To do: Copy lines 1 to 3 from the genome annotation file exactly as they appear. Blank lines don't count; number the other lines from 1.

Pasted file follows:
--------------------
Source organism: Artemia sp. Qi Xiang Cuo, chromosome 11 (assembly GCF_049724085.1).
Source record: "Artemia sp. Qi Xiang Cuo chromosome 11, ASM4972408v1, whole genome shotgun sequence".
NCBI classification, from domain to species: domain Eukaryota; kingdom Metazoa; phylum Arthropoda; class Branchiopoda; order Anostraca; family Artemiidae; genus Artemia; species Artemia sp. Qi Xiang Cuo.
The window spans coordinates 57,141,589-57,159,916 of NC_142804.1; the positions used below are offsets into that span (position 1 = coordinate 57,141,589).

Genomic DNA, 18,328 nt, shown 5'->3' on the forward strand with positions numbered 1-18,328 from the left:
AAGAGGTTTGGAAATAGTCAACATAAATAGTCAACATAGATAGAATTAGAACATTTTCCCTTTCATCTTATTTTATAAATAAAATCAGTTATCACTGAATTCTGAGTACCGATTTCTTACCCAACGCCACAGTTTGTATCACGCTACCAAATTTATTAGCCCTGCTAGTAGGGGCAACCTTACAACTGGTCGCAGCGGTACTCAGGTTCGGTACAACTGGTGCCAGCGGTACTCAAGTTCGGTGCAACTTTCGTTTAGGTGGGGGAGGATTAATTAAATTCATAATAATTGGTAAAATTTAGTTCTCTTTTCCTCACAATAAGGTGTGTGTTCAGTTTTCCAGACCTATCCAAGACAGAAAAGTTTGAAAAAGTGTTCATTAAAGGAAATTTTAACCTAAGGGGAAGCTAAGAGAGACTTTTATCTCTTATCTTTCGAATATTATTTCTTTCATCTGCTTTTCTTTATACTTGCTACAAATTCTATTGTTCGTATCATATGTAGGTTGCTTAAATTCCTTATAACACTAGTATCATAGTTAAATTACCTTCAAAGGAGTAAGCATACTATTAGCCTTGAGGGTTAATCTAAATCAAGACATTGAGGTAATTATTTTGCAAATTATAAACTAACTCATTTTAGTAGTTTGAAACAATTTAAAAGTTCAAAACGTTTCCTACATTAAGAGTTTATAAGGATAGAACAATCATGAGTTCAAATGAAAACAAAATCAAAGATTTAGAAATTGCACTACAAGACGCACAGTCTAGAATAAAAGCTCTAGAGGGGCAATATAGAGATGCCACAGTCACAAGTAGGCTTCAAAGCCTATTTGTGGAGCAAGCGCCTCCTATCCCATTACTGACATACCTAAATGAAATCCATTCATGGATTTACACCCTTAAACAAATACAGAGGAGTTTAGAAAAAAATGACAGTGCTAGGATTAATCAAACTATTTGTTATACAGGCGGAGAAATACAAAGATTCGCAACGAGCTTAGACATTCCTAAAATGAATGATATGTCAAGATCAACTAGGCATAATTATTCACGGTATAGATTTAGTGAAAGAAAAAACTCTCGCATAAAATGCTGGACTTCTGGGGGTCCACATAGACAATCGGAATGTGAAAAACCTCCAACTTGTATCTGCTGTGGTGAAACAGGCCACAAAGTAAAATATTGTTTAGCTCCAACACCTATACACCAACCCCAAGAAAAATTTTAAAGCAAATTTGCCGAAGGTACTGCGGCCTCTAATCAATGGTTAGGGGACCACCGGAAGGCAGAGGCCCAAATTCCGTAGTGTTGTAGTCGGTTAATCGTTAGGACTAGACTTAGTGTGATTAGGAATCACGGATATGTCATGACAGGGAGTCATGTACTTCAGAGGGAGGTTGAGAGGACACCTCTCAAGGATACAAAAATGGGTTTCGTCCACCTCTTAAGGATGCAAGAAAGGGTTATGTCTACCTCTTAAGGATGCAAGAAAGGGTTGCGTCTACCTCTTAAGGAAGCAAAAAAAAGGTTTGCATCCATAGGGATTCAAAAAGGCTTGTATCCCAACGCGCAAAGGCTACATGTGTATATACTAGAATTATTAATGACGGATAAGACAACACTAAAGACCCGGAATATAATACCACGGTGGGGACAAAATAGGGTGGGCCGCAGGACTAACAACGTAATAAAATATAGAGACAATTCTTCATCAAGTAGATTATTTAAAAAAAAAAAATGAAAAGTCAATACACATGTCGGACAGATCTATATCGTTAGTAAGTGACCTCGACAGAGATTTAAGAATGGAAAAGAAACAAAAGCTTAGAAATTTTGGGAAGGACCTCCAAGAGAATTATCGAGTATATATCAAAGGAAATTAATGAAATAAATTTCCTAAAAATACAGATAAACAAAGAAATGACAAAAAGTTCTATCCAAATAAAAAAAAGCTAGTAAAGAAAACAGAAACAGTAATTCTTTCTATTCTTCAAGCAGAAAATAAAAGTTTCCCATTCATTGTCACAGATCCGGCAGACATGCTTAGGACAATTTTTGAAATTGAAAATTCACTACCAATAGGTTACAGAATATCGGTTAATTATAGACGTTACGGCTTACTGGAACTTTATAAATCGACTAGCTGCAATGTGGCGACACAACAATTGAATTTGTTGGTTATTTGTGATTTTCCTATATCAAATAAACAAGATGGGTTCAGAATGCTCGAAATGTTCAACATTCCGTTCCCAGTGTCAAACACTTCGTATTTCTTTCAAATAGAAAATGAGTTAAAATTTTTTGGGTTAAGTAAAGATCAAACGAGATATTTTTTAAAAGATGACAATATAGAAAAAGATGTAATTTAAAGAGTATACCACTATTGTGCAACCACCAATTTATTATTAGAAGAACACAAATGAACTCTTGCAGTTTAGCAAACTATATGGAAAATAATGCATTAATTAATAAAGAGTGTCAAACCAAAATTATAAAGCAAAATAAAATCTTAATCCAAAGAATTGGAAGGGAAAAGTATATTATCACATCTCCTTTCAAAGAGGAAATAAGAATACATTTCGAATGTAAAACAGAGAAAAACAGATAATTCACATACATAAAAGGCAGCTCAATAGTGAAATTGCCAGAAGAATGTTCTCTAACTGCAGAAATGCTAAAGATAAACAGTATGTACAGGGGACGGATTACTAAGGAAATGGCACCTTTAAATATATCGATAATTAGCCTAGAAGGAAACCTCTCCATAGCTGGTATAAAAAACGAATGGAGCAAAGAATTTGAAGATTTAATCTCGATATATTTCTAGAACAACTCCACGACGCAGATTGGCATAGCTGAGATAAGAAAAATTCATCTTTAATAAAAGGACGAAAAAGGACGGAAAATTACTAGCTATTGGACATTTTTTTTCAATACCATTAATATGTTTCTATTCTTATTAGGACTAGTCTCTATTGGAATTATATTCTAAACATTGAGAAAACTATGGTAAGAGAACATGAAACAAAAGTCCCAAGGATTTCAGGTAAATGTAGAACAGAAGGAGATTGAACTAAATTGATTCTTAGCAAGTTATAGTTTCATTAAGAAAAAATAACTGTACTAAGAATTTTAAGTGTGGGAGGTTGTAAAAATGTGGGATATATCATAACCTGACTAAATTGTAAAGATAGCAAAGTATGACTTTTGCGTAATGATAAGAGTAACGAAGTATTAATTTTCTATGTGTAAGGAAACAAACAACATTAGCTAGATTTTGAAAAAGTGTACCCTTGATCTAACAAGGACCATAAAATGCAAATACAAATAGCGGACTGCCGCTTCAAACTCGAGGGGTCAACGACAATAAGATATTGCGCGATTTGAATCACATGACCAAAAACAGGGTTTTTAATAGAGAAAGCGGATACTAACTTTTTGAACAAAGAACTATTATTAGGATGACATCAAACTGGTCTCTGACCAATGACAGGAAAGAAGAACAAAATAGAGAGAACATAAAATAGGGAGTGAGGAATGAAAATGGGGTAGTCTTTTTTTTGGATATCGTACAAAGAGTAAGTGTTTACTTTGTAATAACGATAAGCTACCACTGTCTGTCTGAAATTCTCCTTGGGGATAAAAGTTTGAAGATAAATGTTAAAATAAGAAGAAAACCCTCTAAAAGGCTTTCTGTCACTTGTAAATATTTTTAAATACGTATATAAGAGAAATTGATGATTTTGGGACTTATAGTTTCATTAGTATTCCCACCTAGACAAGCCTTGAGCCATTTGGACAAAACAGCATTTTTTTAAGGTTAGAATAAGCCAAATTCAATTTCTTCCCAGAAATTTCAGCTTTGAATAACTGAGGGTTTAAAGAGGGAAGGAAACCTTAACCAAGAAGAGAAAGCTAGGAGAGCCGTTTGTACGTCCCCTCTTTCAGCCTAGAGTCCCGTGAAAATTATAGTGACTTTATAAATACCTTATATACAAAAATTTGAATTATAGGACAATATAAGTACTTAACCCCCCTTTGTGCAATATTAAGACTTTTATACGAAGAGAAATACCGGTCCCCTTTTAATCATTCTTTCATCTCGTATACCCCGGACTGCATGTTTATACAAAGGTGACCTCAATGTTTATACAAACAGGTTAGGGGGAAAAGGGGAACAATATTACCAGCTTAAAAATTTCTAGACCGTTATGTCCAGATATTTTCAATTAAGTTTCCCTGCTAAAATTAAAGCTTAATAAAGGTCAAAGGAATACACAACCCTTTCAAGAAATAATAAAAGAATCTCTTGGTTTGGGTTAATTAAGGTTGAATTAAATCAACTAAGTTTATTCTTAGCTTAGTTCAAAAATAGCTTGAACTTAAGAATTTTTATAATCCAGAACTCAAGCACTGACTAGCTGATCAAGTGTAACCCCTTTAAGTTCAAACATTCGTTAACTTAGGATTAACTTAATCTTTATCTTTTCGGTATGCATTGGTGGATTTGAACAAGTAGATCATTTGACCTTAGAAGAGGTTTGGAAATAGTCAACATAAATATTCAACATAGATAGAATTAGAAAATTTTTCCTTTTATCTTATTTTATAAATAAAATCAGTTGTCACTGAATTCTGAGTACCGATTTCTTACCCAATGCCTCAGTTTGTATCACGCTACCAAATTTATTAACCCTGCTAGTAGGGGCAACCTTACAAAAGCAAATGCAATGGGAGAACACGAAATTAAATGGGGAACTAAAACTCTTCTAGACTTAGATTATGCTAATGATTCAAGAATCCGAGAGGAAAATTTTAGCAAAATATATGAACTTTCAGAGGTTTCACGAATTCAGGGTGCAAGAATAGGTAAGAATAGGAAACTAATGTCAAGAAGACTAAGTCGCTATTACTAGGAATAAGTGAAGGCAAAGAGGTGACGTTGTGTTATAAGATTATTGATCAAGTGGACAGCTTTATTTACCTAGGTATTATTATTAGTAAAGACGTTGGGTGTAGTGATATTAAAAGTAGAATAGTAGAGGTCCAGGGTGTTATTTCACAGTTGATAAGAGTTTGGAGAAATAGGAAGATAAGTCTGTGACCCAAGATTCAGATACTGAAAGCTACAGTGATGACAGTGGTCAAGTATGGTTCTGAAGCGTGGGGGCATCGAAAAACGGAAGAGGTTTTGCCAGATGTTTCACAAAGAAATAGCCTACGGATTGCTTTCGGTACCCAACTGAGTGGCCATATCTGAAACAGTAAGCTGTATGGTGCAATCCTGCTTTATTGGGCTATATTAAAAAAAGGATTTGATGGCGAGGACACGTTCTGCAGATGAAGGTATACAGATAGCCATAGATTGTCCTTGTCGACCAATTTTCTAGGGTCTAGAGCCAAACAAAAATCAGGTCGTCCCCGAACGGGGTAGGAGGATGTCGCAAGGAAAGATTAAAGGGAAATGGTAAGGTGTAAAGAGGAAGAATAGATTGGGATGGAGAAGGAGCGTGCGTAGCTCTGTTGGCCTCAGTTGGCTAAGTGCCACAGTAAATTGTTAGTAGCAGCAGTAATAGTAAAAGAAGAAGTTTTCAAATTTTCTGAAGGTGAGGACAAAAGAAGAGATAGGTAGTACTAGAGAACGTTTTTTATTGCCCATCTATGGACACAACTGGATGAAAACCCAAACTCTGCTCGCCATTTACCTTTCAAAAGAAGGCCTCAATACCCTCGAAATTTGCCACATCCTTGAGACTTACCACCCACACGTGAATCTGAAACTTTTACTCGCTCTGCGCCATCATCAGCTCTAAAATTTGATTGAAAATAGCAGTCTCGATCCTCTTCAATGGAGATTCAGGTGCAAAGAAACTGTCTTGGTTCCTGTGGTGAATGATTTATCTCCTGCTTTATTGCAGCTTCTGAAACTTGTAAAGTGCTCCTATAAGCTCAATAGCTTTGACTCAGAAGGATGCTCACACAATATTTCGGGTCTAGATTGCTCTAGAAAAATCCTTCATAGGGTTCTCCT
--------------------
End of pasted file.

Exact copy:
Source organism: Artemia sp. Qi Xiang Cuo, chromosome 11 (assembly GCF_049724085.1).
Source record: "Artemia sp. Qi Xiang Cuo chromosome 11, ASM4972408v1, whole genome shotgun sequence".
NCBI classification, from domain to species: domain Eukaryota; kingdom Metazoa; phylum Arthropoda; class Branchiopoda; order Anostraca; family Artemiidae; genus Artemia; species Artemia sp. Qi Xiang Cuo.